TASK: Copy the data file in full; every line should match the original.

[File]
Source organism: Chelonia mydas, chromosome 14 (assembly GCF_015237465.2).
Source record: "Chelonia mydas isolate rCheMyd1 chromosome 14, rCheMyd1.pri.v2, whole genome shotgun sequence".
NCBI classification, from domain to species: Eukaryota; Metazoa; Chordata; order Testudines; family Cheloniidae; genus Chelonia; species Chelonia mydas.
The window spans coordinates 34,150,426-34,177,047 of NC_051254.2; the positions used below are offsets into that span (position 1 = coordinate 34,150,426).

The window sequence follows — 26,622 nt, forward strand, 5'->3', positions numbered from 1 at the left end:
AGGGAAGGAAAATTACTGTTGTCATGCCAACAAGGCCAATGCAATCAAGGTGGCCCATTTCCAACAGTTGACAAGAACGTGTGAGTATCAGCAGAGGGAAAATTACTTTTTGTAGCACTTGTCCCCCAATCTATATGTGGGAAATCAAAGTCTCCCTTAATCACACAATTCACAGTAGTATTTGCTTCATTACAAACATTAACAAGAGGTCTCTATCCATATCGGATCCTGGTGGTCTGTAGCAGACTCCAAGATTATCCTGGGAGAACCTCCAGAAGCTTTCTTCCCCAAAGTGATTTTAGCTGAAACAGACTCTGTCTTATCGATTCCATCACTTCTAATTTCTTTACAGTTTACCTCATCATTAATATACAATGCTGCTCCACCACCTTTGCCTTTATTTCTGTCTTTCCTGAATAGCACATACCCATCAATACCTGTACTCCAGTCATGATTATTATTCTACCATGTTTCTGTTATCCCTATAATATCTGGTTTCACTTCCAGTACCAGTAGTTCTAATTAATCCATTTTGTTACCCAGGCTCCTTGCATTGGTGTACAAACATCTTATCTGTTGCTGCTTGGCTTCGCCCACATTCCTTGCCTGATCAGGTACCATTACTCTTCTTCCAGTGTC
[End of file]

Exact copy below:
Source organism: Chelonia mydas, chromosome 14 (assembly GCF_015237465.2).
Source record: "Chelonia mydas isolate rCheMyd1 chromosome 14, rCheMyd1.pri.v2, whole genome shotgun sequence".
NCBI classification, from domain to species: Eukaryota; Metazoa; Chordata; order Testudines; family Cheloniidae; genus Chelonia; species Chelonia mydas.
The window spans coordinates 34,150,426-34,177,047 of NC_051254.2; the positions used below are offsets into that span (position 1 = coordinate 34,150,426).

The window sequence follows — 26,622 nt, forward strand, 5'->3', positions numbered from 1 at the left end:
AGGGAAGGAAAATTACTGTTGTCATGCCAACAAGGCCAATGCAATCAAGGTGGCCCATTTCCAACAGTTGACAAGAACGTGTGAGTATCAGCAGAGGGAAAATTACTTTTTGTAGCACTTGTCCCCCAATCTATATGTGGGAAATCAAAGTCTCCCTTAATCACACAATTCACAGTAGTATTTGCTTCATTACAAACATTAACAAGAGGTCTCTATCCATATCGGATCCTGGTGGTCTGTAGCAGACTCCAAGATTATCCTGGGAGAACCTCCAGAAGCTTTCTTCCCCAAAGTGATTTTAGCTGAAACAGACTCTGTCTTATCGATTCCATCACTTCTAATTTCTTTACAGTTTACCTCATCATTAATATACAATGCTGCTCCACCACCTTTGCCTTTATTTCTGTCTTTCCTGAATAGCACATACCCATCAATACCTGTACTCCAGTCATGATTATTATTCTACCATGTTTCTGTTATCCCTATAATATCTGGTTTCACTTCCAGTACCAGTAGTTCTAATTAATCCATTTTGTTACCCAGGCTCCTTGCATTGGTGTACAAACATCTTATCTGTTGCTGCTTGGCTTCGCCCACATTCCTTGCCTGATCAGGTACCATTACTCTTCTTCCAGTGTC